Just as in other environmental debates such as those about climate change and carbon trading, we must ensure a degree of intellectual rigour and not mistake a reduced debt for a credit. Recycling is not environmentally positive, but just some degree less environmentally damaging than not recycling. And that degree depends on the material we're talking about, the proximity of processing facilities, level of contamination, and so on. So, to my mind, supporting recycling is a bit like saying how wonderful it is to be slapped just twice instead of being slapped three times. And for some materials, such as green glass in the UK, it's debatable now whether it's any less environmentally damaging at all.

Here's another uncomfortable thought - recycling consumes huge amounts of resources which with tight local authority budgets might well be put to other things with local environmental and social benefits. As we consume more and more we need to recycle more and more to reach recycling targets. And if there are local authorities who think it's been expensive achieving 30 or 35% recycling, what of the costs of achieving 50 or 60% recycling of an ever greater volume of disposed materials? Better surely to get to work at the other end of the pipeline and stop the waste being produced in the first place.

Now I'm aware that everybody's got their strategy with the three Rs (I've written a few of them for local authorities myself), with reduction and reuse coming proudly on paper before recycling, but then time after time I see the most important first two Rs taking the back seat. It's probably little wonder that waste reduction and reuse have been pushed to one side. Recycling is so tangible, measurable and popular that it's easy to campaign for more of it. Even WRAP ditched 'Rethink Rubbish' in favour of 'Recycle Now', in a move perhaps as unfortunate as it was understandable. But recycling should be the last option - after reduction and reuse - not the first!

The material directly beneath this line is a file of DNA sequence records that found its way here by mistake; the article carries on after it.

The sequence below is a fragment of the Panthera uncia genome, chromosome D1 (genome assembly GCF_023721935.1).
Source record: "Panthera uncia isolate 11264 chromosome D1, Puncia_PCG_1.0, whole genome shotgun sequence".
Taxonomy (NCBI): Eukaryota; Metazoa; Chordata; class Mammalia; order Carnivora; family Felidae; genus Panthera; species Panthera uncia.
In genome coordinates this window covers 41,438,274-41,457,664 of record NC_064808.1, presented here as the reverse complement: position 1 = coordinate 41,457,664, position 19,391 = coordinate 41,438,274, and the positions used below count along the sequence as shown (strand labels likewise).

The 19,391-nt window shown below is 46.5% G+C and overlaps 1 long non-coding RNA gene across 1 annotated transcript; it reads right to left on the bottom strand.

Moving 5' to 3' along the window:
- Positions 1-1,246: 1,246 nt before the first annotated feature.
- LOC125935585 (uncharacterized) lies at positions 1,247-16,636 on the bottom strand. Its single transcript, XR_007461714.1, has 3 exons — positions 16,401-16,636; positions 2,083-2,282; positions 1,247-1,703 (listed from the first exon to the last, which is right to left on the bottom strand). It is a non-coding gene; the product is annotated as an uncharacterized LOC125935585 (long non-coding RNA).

So why has something so important as waste prevention consistently been languishing behind recycling, and what can we do about it? As I've mentioned, for cash-strapped local authorities anything without a statutory target is unlikely to be given priority. And perversely if we prevent waste it can become harder to meet weight-based recycling targets. But I suspect we're also all a little scared of tackling the disposable, consumerist culture that results in all this stuff that needs recycling. Yet the more we're recycling it stands to reason the more we're consuming, and we know we're consuming at far above sustainable levels.

Challenges and Solutions

I have wondered whether we have sold the public a dangerous part-truth. if we're convincing so many that recycling household waste makes them good citizens, and if we're making it easier for them to recycle every year, isn't it going to be a huge problem to convince them that they need to change their behaviour all over again? Might not we just turn them off recycling and end up in an even worse state? Well the best news I've heard in a very long while is that emerging research seems to show that the things that influence people to recycle are different from the incentives and motivations to avoid waste in the first place. So it should be possible to add waste prevention behaviour to recycling behaviour.

One way or another we've got to make the case for waste prevention - to governments, local authorities, communities, and of course ourselves. Credit goes to Defra for funding research into waste prevention behaviour change, into assessing different ways to measure waste prevention, and supporting the Beyond Recycling conference held in Dorchester in November 2006. Between us all we have to keep pushing waste prevention up the agenda, back into its proper place ahead of recycling. At the moment funding for waste prevention remains a tiny fraction of that for recycling. So what can we do, and how can we make that case?

Waste prevention is fundamentally about (a) making and using things more efficiently and (b) reducing consumption - making fewer things. So there are dozens of practical possibilities: regulations and enforcement regarding production processes, product design for durability, increasing producer responsibility, early planning for waste prevention, direct charging and incentives, deposit schemes, and buying services not products. All are ideas worthy of research and development alongside promoting home composting, 'Smart Shopping', 'real' nappies, stopping junk mail, and many more local initiatives. And in a time of green tax structures, how about a tax-break on repairs and servicing? And of course setting local authority targets for waste prevention alongside recycling. As many others have suggested, a target in terms of kg/household could be a wise way to go, to make it all a little more meaningful.